Skip Navigation

Go
Species Search:
FieldGuidesthreatened and/or endangered search resultsthreatened and/or endangered

previous

Scissor-tailed Flycatcher Tyrannus forficatus

 

enlarge +

Scissor-tailed Flycatcher
credit: Kramer, Gary

All Images

   

Get Our Newsletters

 

Advanced Search

Family: Tyrannidae, Tyrant Flycatchers view all from this family



Description ADULT Has very pale gray (nearly white) head, pale gray back and breast. Wings are blackish with white feather margins and tail is deeply forked, the outer feather long and streamerlike. Underparts are whitish, but flushed pinkish orange on belly, undertail, and underwing coverts; note the deep red axillaries ("armpits"). JUVENILE Much paler than adult with only faint pinkish flush on underparts. Tail is forked and relatively long, but outer feathers are not so long and streamerlike.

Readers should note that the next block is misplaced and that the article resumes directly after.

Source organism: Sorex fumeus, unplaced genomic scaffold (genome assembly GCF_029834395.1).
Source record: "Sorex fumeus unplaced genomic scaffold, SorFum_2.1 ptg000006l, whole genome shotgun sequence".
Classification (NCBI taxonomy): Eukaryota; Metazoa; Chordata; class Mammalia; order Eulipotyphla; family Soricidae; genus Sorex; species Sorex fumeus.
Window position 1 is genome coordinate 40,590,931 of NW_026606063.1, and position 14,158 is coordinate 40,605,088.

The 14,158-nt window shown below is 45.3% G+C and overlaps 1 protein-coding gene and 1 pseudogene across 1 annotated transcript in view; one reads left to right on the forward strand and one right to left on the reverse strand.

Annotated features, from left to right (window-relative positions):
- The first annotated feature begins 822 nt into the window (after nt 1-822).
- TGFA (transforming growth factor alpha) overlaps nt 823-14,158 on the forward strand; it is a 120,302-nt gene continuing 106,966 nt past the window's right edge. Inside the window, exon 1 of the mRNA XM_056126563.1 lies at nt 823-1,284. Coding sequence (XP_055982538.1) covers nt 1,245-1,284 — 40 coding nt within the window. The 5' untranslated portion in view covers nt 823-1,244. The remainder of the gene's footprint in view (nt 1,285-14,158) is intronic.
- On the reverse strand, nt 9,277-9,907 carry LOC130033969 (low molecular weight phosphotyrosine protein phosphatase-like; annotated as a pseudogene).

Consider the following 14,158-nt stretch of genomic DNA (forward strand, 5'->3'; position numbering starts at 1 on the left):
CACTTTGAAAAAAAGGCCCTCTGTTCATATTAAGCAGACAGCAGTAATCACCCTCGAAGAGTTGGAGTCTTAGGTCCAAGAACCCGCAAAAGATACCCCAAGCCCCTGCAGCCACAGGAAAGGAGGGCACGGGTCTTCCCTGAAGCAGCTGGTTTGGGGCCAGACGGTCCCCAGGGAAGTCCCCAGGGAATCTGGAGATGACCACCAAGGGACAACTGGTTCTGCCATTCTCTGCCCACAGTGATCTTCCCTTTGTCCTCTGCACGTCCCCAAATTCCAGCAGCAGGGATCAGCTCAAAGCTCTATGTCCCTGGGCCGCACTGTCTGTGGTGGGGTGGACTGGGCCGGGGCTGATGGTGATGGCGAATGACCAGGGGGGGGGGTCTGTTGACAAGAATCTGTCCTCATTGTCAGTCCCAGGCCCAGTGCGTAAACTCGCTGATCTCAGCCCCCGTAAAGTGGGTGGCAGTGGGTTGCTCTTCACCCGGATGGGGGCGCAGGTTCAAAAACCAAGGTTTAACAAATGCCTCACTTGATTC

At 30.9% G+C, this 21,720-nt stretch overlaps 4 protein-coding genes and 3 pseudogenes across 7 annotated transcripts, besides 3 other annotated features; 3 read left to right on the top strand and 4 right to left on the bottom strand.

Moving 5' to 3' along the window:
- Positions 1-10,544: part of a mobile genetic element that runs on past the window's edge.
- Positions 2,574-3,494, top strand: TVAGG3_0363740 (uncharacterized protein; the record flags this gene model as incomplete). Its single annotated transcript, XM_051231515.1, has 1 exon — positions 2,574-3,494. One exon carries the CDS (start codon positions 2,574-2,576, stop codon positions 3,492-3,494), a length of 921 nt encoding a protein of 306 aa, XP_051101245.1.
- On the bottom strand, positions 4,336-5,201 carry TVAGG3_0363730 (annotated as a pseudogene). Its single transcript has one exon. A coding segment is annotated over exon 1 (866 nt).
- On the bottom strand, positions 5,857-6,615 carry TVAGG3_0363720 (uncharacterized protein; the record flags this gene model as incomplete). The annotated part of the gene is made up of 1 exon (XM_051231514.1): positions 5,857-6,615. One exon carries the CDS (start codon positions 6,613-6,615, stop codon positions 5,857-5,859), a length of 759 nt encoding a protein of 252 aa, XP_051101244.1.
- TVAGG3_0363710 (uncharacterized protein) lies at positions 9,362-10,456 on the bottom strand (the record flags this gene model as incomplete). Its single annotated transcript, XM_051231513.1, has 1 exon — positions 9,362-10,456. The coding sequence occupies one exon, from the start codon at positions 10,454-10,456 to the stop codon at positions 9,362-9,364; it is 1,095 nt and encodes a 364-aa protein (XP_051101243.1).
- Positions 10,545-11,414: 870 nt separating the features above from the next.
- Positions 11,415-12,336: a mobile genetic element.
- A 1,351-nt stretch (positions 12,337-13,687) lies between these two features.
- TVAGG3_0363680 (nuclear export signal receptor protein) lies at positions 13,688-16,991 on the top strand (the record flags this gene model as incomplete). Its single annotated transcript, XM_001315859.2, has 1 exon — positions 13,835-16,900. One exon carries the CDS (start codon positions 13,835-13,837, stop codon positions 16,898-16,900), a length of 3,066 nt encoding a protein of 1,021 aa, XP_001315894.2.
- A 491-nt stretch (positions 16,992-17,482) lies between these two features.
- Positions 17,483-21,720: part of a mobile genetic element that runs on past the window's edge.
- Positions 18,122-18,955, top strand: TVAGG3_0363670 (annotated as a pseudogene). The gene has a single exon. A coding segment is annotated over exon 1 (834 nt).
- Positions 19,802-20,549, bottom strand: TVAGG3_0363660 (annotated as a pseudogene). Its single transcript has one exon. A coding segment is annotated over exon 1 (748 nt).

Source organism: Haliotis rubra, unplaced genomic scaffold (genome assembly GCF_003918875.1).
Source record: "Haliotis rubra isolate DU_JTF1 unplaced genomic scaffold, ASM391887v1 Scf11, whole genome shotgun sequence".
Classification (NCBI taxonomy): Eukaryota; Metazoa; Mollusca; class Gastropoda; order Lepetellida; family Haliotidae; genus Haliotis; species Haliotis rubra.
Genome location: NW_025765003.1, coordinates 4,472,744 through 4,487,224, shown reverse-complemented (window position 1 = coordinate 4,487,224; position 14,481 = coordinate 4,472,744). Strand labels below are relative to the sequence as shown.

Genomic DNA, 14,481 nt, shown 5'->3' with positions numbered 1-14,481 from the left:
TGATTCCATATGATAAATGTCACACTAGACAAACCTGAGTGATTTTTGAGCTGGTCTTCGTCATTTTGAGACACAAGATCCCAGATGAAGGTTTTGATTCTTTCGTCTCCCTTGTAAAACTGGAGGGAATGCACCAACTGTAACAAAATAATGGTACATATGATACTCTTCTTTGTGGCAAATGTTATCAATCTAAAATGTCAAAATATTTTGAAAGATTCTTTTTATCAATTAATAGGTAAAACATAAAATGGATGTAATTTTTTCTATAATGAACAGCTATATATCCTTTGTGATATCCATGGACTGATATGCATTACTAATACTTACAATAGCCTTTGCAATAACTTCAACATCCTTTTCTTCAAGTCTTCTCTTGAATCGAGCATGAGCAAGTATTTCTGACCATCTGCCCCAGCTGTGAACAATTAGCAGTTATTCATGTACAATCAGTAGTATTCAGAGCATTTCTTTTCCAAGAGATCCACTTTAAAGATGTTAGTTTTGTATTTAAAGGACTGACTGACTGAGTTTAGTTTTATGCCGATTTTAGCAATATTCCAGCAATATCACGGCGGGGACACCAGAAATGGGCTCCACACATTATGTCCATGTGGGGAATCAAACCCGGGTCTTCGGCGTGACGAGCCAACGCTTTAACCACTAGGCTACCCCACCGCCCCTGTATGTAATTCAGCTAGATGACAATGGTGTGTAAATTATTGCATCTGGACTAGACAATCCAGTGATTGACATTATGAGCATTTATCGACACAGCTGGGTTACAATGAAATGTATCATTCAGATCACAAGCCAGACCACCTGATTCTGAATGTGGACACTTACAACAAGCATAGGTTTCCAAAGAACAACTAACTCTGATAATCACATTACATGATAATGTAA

Dimensions Length: 14" (36 cm)


Habitat Locally common summer visitor (mainly Apr-Aug) to Texas, Louisiana, and adjacent states. Favors open country and farmland. Winters mainly in Central America.


Observation Tips Easy to see and tolerant of people.


Range Western Canada, Great Lakes, Rocky Mountains, New England, Florida, Mid-Atlantic, Southeast, Plains, Texas, California, Southwest, Eastern Canada


Voice Utters a sharp wip or more chattering wip-k'prrr.


Discussion Long, forked tail makes identification of all birds easy, and adult's long tail streamers are unmistakable. All birds feed on insects, typically caught in aerial sorties; often perches on overhead wires. Male performs spectacular courtship display in flight. Sexes are similar, but male's tail streamers are longer than female's.


 

 

 

2007 eNature.com